Judy translated her passion for medical history into passionate and skilled teaching at both the undergraduate and graduate levels. Her interests and expertise have shaped the curriculum of the departments of Medical History and Bioethics and Gender and Women’s Studies and the history of science, medicine and technology graduate program. For medical history, she designed “Society and Health Care in America,” a course now associated with Ron Numbers, and she created “The Development of Public Health in America.” For Women’s Studies, she and Ruth Bleier developed “Biology and Psychology of Women;” she and Mariamne Whatley developed and taught “Childbirth in the United States;” she also designed and taught “Women and Health in American History.” These courses have left an enduring impression on countless students. Indeed, some graduate students and undergraduates have found in these courses their life’s work. These courses have led to dissertation topics, applications to medical schools, lives dedicated to childbirth, careers devoted to public health. In addition to the individual lives these courses have touched, they have also helped create the identity of the departments themselves, providing a foundation at the intersection of women, medicine, health, and science that both departments have built upon. In 2010, the University recognized her with a Distinguished Teaching Award.
Her distinguished scholarship and teaching has been matched by her distinguished service to the university and to the history profession. Her leadership positions are too many to list. Some highlights include serving as chair of the History of Medicine department from 1981 through 1993, as Associate Dean for Faculty in the Medical School from 1996-1999, and as President of the American Association of the History of Medicine from 2000 through 2002.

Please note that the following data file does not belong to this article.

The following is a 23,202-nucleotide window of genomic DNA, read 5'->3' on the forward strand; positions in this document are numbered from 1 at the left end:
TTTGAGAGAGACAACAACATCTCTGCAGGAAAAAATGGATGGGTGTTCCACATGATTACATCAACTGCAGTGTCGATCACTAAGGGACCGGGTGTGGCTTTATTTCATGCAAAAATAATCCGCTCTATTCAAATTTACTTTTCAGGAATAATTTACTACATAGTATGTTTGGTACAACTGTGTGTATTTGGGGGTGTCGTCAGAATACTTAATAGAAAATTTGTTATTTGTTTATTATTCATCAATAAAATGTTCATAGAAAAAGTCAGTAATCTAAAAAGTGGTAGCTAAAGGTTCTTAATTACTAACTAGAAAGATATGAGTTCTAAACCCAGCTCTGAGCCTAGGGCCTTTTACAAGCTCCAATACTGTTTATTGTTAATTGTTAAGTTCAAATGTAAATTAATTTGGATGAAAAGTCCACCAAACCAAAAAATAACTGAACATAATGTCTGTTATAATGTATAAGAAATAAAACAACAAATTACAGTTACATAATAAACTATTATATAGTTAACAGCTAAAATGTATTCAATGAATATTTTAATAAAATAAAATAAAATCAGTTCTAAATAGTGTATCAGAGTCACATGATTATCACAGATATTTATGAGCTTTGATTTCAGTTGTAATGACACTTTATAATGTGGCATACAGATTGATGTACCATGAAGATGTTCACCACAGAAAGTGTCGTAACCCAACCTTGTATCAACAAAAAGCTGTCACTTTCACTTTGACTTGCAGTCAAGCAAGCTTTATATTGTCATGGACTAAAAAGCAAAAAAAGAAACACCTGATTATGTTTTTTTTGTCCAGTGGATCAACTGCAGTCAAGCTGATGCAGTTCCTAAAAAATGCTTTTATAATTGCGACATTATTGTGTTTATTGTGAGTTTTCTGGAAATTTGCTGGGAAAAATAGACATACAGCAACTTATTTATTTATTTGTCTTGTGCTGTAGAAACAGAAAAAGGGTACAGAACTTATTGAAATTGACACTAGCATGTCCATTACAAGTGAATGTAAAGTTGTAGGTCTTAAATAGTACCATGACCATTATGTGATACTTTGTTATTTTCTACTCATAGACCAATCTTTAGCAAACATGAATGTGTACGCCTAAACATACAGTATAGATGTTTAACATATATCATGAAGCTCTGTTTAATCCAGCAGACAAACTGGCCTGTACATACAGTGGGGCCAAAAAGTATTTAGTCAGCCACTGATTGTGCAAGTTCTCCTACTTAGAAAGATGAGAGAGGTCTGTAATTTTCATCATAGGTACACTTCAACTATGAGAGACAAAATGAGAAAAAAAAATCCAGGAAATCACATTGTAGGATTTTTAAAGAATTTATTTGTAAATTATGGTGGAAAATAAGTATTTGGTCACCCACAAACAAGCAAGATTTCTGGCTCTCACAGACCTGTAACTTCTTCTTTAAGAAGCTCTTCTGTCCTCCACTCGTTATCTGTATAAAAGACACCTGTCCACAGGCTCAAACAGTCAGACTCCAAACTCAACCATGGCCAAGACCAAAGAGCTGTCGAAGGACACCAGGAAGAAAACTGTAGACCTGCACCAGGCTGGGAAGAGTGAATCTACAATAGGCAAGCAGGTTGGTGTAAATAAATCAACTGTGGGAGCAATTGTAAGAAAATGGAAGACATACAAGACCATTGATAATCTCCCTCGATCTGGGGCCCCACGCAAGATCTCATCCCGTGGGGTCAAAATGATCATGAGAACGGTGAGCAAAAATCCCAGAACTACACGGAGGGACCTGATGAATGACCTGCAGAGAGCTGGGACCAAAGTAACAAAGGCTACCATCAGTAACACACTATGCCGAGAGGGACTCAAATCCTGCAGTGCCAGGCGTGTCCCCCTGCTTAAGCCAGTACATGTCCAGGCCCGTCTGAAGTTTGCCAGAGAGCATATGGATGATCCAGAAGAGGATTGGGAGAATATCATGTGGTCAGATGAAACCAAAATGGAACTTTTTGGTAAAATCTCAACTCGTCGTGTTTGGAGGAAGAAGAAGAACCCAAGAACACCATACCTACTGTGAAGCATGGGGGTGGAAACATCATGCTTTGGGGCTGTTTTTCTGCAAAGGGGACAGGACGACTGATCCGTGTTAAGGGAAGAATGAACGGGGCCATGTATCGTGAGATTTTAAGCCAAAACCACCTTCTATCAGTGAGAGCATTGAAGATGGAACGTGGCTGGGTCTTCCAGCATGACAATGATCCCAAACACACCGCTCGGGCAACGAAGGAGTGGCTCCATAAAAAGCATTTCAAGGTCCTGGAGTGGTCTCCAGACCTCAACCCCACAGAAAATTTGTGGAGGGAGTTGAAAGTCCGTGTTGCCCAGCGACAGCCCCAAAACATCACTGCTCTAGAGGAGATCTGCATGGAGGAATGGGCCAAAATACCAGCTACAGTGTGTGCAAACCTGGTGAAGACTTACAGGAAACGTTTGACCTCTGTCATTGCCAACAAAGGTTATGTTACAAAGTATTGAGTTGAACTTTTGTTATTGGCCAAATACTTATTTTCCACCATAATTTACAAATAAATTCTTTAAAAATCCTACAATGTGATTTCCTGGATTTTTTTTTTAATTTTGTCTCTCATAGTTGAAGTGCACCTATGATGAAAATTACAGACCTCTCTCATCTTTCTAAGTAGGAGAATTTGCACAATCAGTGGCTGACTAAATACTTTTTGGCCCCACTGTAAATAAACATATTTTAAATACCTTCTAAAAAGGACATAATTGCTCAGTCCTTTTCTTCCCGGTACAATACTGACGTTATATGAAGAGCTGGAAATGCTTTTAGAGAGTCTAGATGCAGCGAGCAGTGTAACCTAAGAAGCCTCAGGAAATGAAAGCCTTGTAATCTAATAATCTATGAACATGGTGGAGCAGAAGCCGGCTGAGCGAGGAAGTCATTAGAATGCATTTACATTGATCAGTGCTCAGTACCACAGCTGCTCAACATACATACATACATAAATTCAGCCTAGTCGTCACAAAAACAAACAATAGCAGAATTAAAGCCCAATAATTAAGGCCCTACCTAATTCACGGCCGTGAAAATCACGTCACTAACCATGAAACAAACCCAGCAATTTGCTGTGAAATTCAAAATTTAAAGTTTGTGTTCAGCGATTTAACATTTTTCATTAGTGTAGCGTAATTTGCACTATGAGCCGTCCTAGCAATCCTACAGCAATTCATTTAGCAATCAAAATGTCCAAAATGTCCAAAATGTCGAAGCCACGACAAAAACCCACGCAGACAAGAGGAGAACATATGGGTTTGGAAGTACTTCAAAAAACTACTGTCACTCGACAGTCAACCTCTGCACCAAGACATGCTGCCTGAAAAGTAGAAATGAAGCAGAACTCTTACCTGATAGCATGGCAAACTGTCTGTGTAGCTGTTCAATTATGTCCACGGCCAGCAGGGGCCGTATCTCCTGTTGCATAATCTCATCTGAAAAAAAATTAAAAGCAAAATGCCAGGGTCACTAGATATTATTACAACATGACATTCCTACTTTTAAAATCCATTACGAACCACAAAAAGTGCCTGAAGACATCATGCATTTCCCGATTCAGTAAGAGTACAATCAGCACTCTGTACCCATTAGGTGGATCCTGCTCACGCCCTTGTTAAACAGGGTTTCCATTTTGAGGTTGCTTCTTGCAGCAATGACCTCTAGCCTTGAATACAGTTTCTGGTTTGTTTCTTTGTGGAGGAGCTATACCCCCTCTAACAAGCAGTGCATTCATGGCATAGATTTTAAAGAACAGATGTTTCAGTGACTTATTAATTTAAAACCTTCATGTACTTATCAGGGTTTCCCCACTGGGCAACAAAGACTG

In recognition of her many contributions, Judy was named the Evjue-Bascom Professor of Women’s Studies (1986-1995) and the Ruth Bleier WARF Professor of History of Medicine, History of Science, and Women’s Studies. She is presently the Rupple Bascom and Ruth Bleier Professor Emerita of Medical History and Bioethics, History of Science, and Gender and Women’s Studies.
In many of the positions she has held, Judy was a pioneer. She was the first woman faculty member of the History of the Medicine department and was among the first women to hold leadership positions in the School of Medicine. She relied on her experiences to become a dedicated mentor to women faculty members and an effective advocate for underrepresented groups. In all the positions Judy has held, she has aimed to advance her discipline, her organization, her colleagues, and her students.
Please help us to honor Judy and her contributions to the Department of Gender and Women’s Studies by making a donation to the Leavitt/Whatley/Worcester fund.
To mail a donation to the fund, include the fund name and number designation (12547167 – Leavitt/Whatley/Worcester Fund) on your check, payable to the University of Wisconsin Foundation, and send it to:
U.S. Bank Lockbox
P.O. Box 78807
Milwaukee, WI 53278-0807
To make a secure gift online using your credit card, please fill out the on-line donation form.
If you have other questions or would like to talk about other giving opportunities, please contact Ann Lippincott, Managing Development Program Director, College of Letters and Science, University of Wisconsin Foundation at email@example.com or 608-308-5320.
Thank you for your support!